Sunday, October 4, 2015

Solar Systems with Two Alien Civilizations Part I

Solo planets is the term used in this blog for planets that can originate life without being seeded or transformed in any way. They have all the conditions for life origination, whatever they wind up being. We have some hypotheses which have solo planets requiring an ocean with a source of chemical energy and with a stew of complex organic compounds such as amino acids. These planets do not necessarily originate intelligent life, as there could well be some conditions, either preexisting or having to come into being after the origination of the simplest life, which determine if a successful solo planet will complete its run of life and get to the first intelligent creatures. Examples of the Great Filters that halt the evolution of life at an early plateau are the lack of the right photon spectrum for photosynthesis to take place, or the lack of land surface not covered with ice, and many others.

These planets, solo planets which originate life and then evolve it to some sort of intelligent organism, may be fairly rare. Since we don’t yet fully understand the origination of life process, or processes if there are multiple ways in which life can start, it is hard to figure out how many planets there are which can do it. Despite this knowledge gap, here we look at solar systems in which there is not one but two originations of life, and at about the same time. Just square the probability that it happens once and you have the probability that it happens twice, and then multiply by a small number that represents how hard it is to get simultaneity. Fairly small, for sure.

There are two obviously different situations possible. One is that there are two planets in the right zone, with all the right conditions, and they both originate life. Perhaps the life is very different, even with a different DNA coding, or if life is sufficiently ingenious, one or both with something other than DNA as the coding template. There are orbital stability questions, if the origination zone is very narrow, but it might be wider if one of the planets, the one with the larger star-planet radius, is a bit bigger and has retained greenhouse gases in its atmosphere, which bring it to the right temperature. The other might be smaller, and retains enough atmosphere for life origination, but does not have the increased heat retention and therefore, although closer to the star, is still in the right temperature band.

If one possibility is two separate planets, the other has to be one planet with two life-forms evolving intelligence. Two separate continents might do the trick, with microbial life, and perhaps many stages of early life evolving when there was a land bridge, but then when continents do what continents do, and split apart and drift to the opposite side of the globe, individual evolution can take place. On Earth, we are still in that primitive stage of science where we don’t know all the routes that the origination of intelligent life can take, and in fact, we are not too sure about the one that we took. Thus, we can legitimately speculate that these two life-forms might be rather similar, maybe they look like us or maybe not or they could be very distinct. What is important is that they do not develop trans-oceanic transportation too early so that one doesn’t exterminate the other. Perhaps the continents are smallish, and there aren’t any others, so any early explorers of the ocean from either continent would come back empty-handed, and discourage further exploration.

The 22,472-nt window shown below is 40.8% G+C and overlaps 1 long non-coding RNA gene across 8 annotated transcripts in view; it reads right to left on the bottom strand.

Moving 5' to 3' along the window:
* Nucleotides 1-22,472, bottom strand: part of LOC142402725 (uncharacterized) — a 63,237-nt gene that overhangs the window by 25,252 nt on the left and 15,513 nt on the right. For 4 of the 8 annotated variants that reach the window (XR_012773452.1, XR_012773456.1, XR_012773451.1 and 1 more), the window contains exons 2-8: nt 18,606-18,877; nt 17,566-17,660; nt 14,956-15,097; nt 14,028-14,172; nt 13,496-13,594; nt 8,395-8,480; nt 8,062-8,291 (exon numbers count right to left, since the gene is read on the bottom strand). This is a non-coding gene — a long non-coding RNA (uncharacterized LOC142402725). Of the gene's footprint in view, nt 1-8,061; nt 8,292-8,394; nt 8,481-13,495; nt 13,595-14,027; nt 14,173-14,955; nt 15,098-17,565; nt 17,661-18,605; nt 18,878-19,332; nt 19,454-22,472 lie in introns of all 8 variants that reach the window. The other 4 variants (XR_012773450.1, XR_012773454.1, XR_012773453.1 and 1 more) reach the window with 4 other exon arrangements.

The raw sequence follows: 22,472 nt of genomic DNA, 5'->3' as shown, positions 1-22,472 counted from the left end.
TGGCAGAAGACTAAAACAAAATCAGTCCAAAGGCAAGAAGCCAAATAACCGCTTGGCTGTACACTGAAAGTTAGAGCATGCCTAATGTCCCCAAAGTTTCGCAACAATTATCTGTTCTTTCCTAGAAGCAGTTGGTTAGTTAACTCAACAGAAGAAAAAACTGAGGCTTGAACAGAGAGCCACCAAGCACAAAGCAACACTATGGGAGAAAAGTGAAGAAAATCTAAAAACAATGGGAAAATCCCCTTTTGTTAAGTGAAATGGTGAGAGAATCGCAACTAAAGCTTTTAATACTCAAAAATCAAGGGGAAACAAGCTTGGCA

Now what happens? We have set the stage for an alien encounter right in one solar system, or maybe even on one single planet. This is like a thought laboratory for considering the various options, and perhaps seeing a way to understand interstellar encounters, if there have ever been any, in the light of interplanetary or intercontinental ones.

What might happen? In the interplanetary situation, there is no meeting until one develops space flight to the level necessary to send a probe to another planet. However, it is likely that the ability to observe other planets accurately might have developed before the ability of rocket flight. Alien-made evidence of civilization might not be visible in the earliest telescopes, and if one planet was just barely civilized, with small cities and agriculture, it might not be clear until better telescopes were invented. This took us many decades. Going from Galileo’s small telescope to something like Sir Percy Lovell’s larger one may be the necessary step to the realization that the other planet is inhabited as well. If there were clouds constantly on one or the other, there would be no possibility of interplanetary observation of the artifacts of civilization, it might be that there is no knowledge of the other civilization until a probe gets there, and perhaps sends down a lander into somebody’s backyard. All the science fiction writers on both planets get to sing out a chorus of “I told you so” while the discovering planet begin to take stock of what it means to them to have near neighbors. The second, observed, planet may figure this out soon afterwards.